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Anti-Woman Amendment to Health Care Passes House

The Stupak amendment -- an anti-choice measure that could virtually eliminate insurance coverage for abortion -- will be attached to the health-care reform bill.

After a spirited debate on the floor of the House of Representatives, the anti-choice amendment to the Democrats' health-care reform bill offered by Representatives Bart Stupak, D-Mich., and Joe Pitts, R-Penn., passed by a vote of 240-194, with one member, Rep. John Shaddegg, R-Ariz., voting "present." Both Stupak and Pitts are members of the secretive Capitol Hill religious group known as The Family.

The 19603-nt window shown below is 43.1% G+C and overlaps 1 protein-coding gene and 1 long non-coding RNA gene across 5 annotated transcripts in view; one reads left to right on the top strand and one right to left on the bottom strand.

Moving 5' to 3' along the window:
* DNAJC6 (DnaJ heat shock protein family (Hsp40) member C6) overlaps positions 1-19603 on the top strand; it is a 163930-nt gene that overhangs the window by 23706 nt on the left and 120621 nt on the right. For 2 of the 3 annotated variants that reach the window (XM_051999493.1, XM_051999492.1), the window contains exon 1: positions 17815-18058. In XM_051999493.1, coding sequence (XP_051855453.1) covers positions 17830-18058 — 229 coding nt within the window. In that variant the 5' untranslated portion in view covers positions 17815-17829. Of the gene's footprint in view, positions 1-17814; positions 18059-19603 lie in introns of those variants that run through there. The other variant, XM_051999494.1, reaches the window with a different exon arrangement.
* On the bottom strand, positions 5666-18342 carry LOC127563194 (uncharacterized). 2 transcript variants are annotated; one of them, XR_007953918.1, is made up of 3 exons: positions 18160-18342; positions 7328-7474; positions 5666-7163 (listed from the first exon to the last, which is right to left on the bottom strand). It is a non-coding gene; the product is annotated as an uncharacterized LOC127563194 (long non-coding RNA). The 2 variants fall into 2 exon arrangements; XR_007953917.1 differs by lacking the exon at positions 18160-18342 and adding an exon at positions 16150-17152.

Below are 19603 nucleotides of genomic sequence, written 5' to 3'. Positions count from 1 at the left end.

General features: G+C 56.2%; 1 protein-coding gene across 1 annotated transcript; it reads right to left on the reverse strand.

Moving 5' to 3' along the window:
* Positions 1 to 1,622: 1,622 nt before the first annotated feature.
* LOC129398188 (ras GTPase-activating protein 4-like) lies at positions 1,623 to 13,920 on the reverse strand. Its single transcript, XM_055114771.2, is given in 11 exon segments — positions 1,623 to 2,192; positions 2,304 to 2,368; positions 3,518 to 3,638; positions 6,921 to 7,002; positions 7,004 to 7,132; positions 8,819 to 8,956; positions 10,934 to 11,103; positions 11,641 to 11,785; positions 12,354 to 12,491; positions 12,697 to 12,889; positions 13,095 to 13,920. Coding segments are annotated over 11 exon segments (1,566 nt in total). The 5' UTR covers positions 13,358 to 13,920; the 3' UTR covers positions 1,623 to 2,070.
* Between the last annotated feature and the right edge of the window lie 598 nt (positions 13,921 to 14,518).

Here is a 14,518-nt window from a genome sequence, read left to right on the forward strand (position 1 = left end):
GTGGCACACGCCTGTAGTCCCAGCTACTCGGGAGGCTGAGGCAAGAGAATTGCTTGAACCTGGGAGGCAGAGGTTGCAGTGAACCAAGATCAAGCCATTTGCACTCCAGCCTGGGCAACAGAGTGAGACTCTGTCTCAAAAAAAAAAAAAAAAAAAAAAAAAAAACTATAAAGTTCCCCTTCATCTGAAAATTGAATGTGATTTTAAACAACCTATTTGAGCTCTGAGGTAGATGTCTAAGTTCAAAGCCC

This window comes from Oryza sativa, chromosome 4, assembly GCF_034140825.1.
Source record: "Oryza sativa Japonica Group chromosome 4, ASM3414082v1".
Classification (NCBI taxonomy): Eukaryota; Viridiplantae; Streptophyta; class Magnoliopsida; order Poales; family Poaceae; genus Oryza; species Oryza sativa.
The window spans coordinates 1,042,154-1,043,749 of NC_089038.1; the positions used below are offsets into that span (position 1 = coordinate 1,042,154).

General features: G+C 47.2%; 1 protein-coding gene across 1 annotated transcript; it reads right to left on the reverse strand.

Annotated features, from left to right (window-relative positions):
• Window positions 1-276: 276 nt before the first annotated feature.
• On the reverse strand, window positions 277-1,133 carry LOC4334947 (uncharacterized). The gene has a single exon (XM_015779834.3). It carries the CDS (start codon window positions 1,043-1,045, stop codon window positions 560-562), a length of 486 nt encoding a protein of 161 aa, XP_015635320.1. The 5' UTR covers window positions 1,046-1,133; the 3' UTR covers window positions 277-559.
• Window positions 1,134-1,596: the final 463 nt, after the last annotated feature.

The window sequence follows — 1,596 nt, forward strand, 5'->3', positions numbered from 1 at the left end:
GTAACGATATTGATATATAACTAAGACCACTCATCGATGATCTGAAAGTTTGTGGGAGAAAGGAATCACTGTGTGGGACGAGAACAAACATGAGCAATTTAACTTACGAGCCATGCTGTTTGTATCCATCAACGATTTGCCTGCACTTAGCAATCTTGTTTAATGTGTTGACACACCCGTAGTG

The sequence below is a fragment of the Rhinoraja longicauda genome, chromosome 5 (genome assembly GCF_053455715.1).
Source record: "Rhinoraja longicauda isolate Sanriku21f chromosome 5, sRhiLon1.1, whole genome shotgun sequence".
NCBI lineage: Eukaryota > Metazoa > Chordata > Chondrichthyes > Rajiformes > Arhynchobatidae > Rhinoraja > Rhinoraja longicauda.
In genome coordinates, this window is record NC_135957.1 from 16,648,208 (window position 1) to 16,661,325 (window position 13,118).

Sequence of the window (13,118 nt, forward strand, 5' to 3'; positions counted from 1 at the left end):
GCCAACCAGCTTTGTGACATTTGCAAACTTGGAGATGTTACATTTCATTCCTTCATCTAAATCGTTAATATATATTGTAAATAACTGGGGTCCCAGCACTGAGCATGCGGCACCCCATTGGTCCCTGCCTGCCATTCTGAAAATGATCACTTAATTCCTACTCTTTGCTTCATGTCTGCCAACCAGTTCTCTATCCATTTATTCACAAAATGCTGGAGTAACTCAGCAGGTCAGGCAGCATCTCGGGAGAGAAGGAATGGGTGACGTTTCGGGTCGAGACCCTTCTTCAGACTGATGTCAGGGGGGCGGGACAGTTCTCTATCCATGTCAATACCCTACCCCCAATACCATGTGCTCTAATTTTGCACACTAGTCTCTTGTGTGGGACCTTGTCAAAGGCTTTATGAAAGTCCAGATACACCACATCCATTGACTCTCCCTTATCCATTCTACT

The House will vote shortly on the Pelosi health-care reform bill, with the amendment attached. House leaders agreed to let Stupak offer the amendment after conservative Democrats balked at voting for a health-care bill that did not pass muster with the U.S. Conference of Catholic Bishops, despite the bill's provision barring public funds from being used to pay for abortions. In order to get to the 218 votes required to pass health-care reform, House leaders felt the need to provide cover for Democrats from conservative districts.




Adele M. Stan is AlterNet's Washington editor.